Background: The guidelines for diagnosis of periprosthetic joint infection (PJI) introduced by the American Academy of Orthopaedic Surgeons served the orthopedic community well. However, they have never been validated and do not account for newer diagnostic modalities. Our aim was to update current guidelines and develop an evidence-based and validated diagnostic algorithm. Methods: This multi-institutional study examined total joint arthroplasty patients from 3 institutions. Patients fulfilling major criteria for infection as defined by Musculoskeletal Infection Society were considered infected (n = 684). Patients undergoing aseptic revision for a noninfective indication and did not show evidence of PJI or undergo reoperation within 2 years served as a noninfected control group (n = 820). The algorithm was validated on a separate cohort of 422 cases. Results: The first step in evaluating PJI should include a physical examination, followed by serum C-reactive protein, erythrocyte sedimentation rate, and D-dimer. If at least one of these tests are elevated, or if high clinical suspicion exists, joint aspiration should be performed, sending the fluid for a white blood cell count, leukocyte esterase, polymorphonuclear percentage, and culture. Alpha defensin did not show added benefit as a routine diagnostic test. In inconclusive cases, intraoperative findings including gross purulence, histology, and next-generation sequencing or a single positive culture can aid in making the diagnosis. The proposed algorithm demonstrated a high sensitivity (96.9%) and specificity (99.5%). Conclusion: This validated, evidence-based algorithm for diagnosing PJI should guide clinicians in the workup of patients undergoing revision arthroplasty and improve clinical practice. It also has the potential to reduce cost.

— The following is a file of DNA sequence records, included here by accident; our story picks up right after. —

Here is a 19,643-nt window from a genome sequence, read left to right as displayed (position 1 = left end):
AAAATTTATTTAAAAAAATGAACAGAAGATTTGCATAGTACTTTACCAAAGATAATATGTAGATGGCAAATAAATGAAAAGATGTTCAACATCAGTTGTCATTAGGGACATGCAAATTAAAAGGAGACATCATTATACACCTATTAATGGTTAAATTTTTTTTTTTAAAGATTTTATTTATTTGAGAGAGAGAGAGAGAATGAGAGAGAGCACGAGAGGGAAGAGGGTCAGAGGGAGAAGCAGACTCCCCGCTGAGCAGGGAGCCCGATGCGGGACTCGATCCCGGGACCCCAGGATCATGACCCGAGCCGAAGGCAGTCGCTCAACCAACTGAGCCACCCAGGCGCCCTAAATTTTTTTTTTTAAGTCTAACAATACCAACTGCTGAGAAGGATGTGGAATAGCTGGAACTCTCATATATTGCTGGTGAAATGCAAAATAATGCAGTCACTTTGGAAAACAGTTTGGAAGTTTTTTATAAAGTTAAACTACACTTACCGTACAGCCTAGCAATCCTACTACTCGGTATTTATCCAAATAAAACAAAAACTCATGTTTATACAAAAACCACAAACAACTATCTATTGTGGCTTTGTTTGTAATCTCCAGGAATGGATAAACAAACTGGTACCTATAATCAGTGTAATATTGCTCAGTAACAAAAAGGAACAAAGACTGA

- periprosthetic joint infection
- total joint arthroplasty